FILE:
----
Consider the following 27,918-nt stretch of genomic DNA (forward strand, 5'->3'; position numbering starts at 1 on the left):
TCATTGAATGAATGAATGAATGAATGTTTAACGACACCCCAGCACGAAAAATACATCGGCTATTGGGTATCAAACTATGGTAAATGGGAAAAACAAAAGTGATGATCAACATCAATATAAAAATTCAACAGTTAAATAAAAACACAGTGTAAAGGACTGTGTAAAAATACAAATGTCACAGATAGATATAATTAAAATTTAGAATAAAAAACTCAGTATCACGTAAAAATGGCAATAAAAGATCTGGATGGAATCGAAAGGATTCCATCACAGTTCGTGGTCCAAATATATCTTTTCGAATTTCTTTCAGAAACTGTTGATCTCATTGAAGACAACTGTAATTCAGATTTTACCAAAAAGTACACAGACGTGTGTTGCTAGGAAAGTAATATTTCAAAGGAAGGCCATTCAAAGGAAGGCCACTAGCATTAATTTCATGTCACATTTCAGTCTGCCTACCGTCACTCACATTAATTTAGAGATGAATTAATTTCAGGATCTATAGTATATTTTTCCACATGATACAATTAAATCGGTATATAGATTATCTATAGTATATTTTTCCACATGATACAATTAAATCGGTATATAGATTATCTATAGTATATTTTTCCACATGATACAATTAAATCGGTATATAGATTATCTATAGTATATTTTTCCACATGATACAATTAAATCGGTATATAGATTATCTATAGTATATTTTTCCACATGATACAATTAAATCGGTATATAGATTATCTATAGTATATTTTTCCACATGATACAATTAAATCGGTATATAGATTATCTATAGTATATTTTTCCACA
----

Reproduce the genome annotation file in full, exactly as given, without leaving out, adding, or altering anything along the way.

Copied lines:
Consider the following 27,918-nt stretch of genomic DNA (forward strand, 5'->3'; position numbering starts at 1 on the left):
TCATTGAATGAATGAATGAATGAATGTTTAACGACACCCCAGCACGAAAAATACATCGGCTATTGGGTATCAAACTATGGTAAATGGGAAAAACAAAAGTGATGATCAACATCAATATAAAAATTCAACAGTTAAATAAAAACACAGTGTAAAGGACTGTGTAAAAATACAAATGTCACAGATAGATATAATTAAAATTTAGAATAAAAAACTCAGTATCACGTAAAAATGGCAATAAAAGATCTGGATGGAATCGAAAGGATTCCATCACAGTTCGTGGTCCAAATATATCTTTTCGAATTTCTTTCAGAAACTGTTGATCTCATTGAAGACAACTGTAATTCAGATTTTACCAAAAAGTACACAGACGTGTGTTGCTAGGAAAGTAATATTTCAAAGGAAGGCCATTCAAAGGAAGGCCACTAGCATTAATTTCATGTCACATTTCAGTCTGCCTACCGTCACTCACATTAATTTAGAGATGAATTAATTTCAGGATCTATAGTATATTTTTCCACATGATACAATTAAATCGGTATATAGATTATCTATAGTATATTTTTCCACATGATACAATTAAATCGGTATATAGATTATCTATAGTATATTTTTCCACATGATACAATTAAATCGGTATATAGATTATCTATAGTATATTTTTCCACATGATACAATTAAATCGGTATATAGATTATCTATAGTATATTTTTCCACATGATACAATTAAATCGGTATATAGATTATCTATAGTATATTTTTCCACATGATACAATTAAATCGGTATATAGATTATCTATAGTATATTTTTCCACA